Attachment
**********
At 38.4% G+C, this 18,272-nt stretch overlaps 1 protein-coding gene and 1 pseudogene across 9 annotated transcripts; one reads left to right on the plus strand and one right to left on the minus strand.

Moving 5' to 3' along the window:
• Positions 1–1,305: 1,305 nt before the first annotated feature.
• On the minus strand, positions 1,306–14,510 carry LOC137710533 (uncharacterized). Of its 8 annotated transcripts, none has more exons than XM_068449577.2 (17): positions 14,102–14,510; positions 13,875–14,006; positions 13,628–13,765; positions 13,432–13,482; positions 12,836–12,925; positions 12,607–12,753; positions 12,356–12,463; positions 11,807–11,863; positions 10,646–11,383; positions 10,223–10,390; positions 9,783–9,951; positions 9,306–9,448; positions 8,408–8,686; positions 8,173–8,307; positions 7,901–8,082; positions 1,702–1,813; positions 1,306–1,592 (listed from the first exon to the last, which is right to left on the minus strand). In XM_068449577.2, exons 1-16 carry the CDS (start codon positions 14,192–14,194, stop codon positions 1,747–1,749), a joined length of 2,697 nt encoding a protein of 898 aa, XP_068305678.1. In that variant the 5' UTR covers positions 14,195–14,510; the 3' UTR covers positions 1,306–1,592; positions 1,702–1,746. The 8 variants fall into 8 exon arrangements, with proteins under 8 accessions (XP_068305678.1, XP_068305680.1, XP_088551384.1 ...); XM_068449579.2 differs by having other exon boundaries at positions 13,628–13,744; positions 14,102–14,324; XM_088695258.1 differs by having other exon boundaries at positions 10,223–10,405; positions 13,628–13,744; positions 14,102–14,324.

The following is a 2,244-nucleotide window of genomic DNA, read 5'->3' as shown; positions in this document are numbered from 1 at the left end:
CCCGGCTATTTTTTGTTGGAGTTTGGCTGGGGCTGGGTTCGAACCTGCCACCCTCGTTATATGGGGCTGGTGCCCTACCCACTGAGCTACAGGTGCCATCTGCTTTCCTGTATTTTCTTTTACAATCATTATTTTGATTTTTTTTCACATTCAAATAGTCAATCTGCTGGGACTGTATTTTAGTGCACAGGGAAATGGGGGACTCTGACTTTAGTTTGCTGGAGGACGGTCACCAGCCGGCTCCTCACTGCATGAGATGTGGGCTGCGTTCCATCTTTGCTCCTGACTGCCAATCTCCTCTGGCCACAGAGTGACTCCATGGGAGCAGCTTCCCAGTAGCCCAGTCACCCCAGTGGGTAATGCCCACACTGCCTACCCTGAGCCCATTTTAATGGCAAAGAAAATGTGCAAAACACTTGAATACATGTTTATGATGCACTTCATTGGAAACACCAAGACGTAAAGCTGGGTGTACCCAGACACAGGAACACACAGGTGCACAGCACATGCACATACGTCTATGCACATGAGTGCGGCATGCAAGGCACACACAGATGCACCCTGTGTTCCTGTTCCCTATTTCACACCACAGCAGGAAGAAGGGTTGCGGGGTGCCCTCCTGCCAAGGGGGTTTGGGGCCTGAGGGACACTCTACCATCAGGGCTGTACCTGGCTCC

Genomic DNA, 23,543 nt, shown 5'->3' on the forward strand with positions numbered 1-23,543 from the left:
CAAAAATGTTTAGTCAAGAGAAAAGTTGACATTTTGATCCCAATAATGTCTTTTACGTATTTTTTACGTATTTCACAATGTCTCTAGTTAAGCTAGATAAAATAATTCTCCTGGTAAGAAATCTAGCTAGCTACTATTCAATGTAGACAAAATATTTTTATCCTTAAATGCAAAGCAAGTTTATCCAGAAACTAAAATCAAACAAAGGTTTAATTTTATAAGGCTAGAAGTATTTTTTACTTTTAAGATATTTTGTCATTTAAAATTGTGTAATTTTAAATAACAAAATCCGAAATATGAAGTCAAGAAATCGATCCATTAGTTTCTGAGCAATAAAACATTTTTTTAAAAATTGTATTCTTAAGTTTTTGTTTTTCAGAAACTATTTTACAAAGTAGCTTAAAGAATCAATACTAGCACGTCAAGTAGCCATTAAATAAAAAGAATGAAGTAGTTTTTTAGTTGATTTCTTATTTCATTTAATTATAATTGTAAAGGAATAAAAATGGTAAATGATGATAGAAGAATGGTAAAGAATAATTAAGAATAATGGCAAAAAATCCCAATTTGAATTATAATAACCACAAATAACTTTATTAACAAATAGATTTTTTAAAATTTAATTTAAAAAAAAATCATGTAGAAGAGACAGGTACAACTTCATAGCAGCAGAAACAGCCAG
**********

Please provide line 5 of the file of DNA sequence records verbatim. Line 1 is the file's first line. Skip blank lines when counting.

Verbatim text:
The following is a 2,244-nucleotide window of genomic DNA, read 5'->3' as shown; positions in this document are numbered from 1 at the left end: